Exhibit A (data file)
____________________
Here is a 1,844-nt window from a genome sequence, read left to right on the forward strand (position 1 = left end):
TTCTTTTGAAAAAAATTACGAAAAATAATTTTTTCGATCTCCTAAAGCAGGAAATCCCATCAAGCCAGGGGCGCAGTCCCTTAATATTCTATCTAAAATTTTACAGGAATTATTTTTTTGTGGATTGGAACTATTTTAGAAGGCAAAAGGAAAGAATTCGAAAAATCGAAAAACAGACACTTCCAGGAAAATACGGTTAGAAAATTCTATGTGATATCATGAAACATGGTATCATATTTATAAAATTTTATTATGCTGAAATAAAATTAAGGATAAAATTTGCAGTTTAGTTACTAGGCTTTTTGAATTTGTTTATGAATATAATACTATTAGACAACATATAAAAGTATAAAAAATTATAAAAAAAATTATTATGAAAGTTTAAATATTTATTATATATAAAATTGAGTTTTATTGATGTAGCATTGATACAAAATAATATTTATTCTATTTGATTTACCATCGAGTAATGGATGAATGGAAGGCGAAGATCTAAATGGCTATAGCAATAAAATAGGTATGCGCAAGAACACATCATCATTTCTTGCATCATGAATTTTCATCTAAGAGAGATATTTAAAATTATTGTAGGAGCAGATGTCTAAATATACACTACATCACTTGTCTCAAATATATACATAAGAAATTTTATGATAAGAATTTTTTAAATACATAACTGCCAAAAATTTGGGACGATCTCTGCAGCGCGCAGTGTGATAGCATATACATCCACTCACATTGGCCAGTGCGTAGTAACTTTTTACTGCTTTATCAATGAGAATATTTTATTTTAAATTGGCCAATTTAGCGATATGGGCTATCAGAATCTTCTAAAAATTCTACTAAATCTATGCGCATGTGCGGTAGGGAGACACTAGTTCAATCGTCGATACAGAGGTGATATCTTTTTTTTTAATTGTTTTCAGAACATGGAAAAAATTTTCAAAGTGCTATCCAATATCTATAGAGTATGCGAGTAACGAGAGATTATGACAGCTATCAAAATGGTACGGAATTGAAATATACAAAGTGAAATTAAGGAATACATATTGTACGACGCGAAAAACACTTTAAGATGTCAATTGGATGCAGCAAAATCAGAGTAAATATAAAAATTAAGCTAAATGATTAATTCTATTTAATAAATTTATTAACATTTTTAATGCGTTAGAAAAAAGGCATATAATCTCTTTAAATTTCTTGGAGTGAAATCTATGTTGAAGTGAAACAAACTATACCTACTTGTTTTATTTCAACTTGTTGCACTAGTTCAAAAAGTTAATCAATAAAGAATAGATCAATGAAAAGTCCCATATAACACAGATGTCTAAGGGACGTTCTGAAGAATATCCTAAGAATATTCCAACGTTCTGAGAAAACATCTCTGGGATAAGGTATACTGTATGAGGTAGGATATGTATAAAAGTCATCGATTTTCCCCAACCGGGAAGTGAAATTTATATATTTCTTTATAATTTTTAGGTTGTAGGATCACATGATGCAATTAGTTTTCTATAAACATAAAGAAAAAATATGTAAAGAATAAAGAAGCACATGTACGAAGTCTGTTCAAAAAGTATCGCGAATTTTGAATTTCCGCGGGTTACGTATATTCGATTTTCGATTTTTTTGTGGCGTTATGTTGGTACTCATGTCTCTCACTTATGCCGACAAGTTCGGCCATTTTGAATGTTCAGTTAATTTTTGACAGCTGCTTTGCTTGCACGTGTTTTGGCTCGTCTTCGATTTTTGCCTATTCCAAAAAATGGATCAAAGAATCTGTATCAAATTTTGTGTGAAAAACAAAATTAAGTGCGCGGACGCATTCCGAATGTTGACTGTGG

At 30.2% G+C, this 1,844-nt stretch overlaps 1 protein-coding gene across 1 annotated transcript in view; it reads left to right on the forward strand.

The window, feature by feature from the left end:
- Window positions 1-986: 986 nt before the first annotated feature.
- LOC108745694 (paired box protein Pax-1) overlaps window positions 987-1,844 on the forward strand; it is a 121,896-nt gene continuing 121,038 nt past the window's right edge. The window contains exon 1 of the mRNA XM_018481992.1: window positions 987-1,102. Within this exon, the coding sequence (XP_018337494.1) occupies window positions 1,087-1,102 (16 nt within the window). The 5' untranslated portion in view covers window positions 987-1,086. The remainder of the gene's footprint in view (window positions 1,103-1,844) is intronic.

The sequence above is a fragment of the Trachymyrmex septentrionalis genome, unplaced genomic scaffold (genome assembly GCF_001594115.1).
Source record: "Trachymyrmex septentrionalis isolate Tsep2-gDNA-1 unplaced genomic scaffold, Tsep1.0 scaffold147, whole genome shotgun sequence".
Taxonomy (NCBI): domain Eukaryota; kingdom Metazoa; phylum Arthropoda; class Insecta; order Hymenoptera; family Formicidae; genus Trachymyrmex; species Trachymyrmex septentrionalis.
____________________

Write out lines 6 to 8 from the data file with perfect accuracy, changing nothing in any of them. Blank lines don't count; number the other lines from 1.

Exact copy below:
- LOC108745694 (paired box protein Pax-1) overlaps window positions 987-1,844 on the forward strand; it is a 121,896-nt gene continuing 121,038 nt past the window's right edge. The window contains exon 1 of the mRNA XM_018481992.1: window positions 987-1,102. Within this exon, the coding sequence (XP_018337494.1) occupies window positions 1,087-1,102 (16 nt within the window). The 5' untranslated portion in view covers window positions 987-1,086. The remainder of the gene's footprint in view (window positions 1,103-1,844) is intronic.

The sequence above is a fragment of the Trachymyrmex septentrionalis genome, unplaced genomic scaffold (genome assembly GCF_001594115.1).
Source record: "Trachymyrmex septentrionalis isolate Tsep2-gDNA-1 unplaced genomic scaffold, Tsep1.0 scaffold147, whole genome shotgun sequence".